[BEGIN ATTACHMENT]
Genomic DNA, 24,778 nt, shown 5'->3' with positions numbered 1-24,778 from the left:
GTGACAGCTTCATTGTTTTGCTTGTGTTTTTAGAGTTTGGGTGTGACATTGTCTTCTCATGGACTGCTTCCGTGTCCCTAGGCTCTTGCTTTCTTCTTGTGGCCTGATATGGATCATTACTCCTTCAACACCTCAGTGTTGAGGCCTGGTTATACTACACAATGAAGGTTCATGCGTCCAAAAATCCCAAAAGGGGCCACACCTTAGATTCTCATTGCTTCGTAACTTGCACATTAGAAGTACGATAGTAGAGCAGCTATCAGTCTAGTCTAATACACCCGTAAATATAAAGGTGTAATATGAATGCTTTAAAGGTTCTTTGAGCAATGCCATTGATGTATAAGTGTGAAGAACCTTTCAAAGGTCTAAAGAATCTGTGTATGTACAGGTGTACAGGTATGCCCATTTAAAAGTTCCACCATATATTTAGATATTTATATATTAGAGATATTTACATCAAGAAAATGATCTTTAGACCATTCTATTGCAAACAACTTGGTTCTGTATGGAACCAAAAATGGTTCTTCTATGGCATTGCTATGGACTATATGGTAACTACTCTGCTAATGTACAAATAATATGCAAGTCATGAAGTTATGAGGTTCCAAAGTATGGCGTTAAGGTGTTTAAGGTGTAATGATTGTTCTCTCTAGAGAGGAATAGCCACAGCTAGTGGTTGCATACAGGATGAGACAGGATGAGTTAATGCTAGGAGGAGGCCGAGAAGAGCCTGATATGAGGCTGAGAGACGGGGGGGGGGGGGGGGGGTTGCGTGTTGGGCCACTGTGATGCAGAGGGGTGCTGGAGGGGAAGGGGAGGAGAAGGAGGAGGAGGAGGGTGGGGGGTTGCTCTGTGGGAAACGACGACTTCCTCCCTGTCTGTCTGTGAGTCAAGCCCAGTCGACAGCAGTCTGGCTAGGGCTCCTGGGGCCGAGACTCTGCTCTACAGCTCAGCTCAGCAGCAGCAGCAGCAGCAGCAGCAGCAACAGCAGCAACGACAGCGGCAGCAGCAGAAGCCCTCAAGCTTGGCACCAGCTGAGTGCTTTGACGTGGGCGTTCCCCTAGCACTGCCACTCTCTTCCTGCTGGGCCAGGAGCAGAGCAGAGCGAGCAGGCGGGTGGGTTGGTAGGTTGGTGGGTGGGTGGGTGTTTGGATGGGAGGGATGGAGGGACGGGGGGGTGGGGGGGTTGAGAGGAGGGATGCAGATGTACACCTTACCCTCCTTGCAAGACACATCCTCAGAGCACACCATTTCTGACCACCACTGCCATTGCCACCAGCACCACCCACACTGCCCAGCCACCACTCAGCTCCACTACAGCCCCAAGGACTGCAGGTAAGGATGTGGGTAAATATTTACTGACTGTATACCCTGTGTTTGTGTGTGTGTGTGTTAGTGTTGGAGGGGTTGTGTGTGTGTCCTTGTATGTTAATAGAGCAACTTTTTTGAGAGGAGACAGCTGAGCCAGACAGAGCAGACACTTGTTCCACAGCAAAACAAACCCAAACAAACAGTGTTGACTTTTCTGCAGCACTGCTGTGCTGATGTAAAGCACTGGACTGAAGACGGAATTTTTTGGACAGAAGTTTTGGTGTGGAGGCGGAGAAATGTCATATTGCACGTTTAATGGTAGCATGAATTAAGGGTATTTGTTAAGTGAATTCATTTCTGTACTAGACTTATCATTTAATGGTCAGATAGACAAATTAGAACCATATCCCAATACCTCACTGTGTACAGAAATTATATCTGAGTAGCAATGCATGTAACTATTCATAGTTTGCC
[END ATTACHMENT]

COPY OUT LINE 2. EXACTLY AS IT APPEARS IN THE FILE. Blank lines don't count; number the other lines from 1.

GTGACAGCTTCATTGTTTTGCTTGTGTTTTTAGAGTTTGGGTGTGACATTGTCTTCTCATGGACTGCTTCCGTGTCCCTAGGCTCTTGCTTTCTTCTTGTGGCCTGATATGGATCATTACTCCTTCAACACCTCAGTGTTGAGGCCTGGTTATACTACACAATGAAGGTTCATGCGTCCAAAAATCCCAAAAGGGGCCACACCTTAGATTCTCATTGCTTCGTAACTTGCACATTAGAAGTACGATAGTAGAGCAGCTATCAGTCTAGTCTAATACACCCGTAAATATAAAGGTGTAATATGAATGCTTTAAAGGTTCTTTGAGCAATGCCATTGATGTATAAGTGTGAAGAACCTTTCAAAGGTCTAAAGAATCTGTGTATGTACAGGTGTACAGGTATGCCCATTTAAAAGTTCCACCATATATTTAGATATTTATATATTAGAGATATTTACATCAAGAAAATGATCTTTAGACCATTCTATTGCAAACAACTTGGTTCTGTATGGAACCAAAAATGGTTCTTCTATGGCATTGCTATGGACTATATGGTAACTACTCTGCTAATGTACAAATAATATGCAAGTCATGAAGTTATGAGGTTCCAAAGTATGGCGTTAAGGTGTTTAAGGTGTAATGATTGTTCTCTCTAGAGAGGAATAGCCACAGCTAGTGGTTGCATACAGGATGAGACAGGATGAGTTAATGCTAGGAGGAGGCCGAGAAGAGCCTGATATGAGGCTGAGAGACGGGGGGGGGGGGGGGGGGTTGCGTGTTGGGCCACTGTGATGCAGAGGGGTGCTGGAGGGGAAGGGGAGGAGAAGGAGGAGGAGGAGGGTGGGGGGTTGCTCTGTGGGAAACGACGACTTCCTCCCTGTCTGTCTGTGAGTCAAGCCCAGTCGACAGCAGTCTGGCTAGGGCTCCTGGGGCCGAGACTCTGCTCTACAGCTCAGCTCAGCAGCAGCAGCAGCAGCAGCAGCAGCAACAGCAGCAACGACAGCGGCAGCAGCAGAAGCCCTCAAGCTTGGCACCAGCTGAGTGCTTTGACGTGGGCGTTCCCCTAGCACTGCCACTCTCTTCCTGCTGGGCCAGGAGCAGAGCAGAGCGAGCAGGCGGGTGGGTTGGTAGGTTGGTGGGTGGGTGGGTGTTTGGATGGGAGGGATGGAGGGACGGGGGGGTGGGGGGGTTGAGAGGAGGGATGCAGATGTACACCTTACCCTCCTTGCAAGACACATCCTCAGAGCACACCATTTCTGACCACCACTGCCATTGCCACCAGCACCACCCACACTGCCCAGCCACCACTCAGCTCCACTACAGCCCCAAGGACTGCAGGTAAGGATGTGGGTAAATATTTACTGACTGTATACCCTGTGTTTGTGTGTGTGTGTGTTAGTGTTGGAGGGGTTGTGTGTGTGTCCTTGTATGTTAATAGAGCAACTTTTTTGAGAGGAGACAGCTGAGCCAGACAGAGCAGACACTTGTTCCACAGCAAAACAAACCCAAACAAACAGTGTTGACTTTTCTGCAGCACTGCTGTGCTGATGTAAAGCACTGGACTGAAGACGGAATTTTTTGGACAGAAGTTTTGGTGTGGAGGCGGAGAAATGTCATATTGCACGTTTAATGGTAGCATGAATTAAGGGTATTTGTTAAGTGAATTCATTTCTGTACTAGACTTATCATTTAATGGTCAGATAGACAAATTAGAACCATATCCCAATACCTCACTGTGTACAGAAATTATATCTGAGTAGCAATGCATGTAACTATTCATAGTTTGCC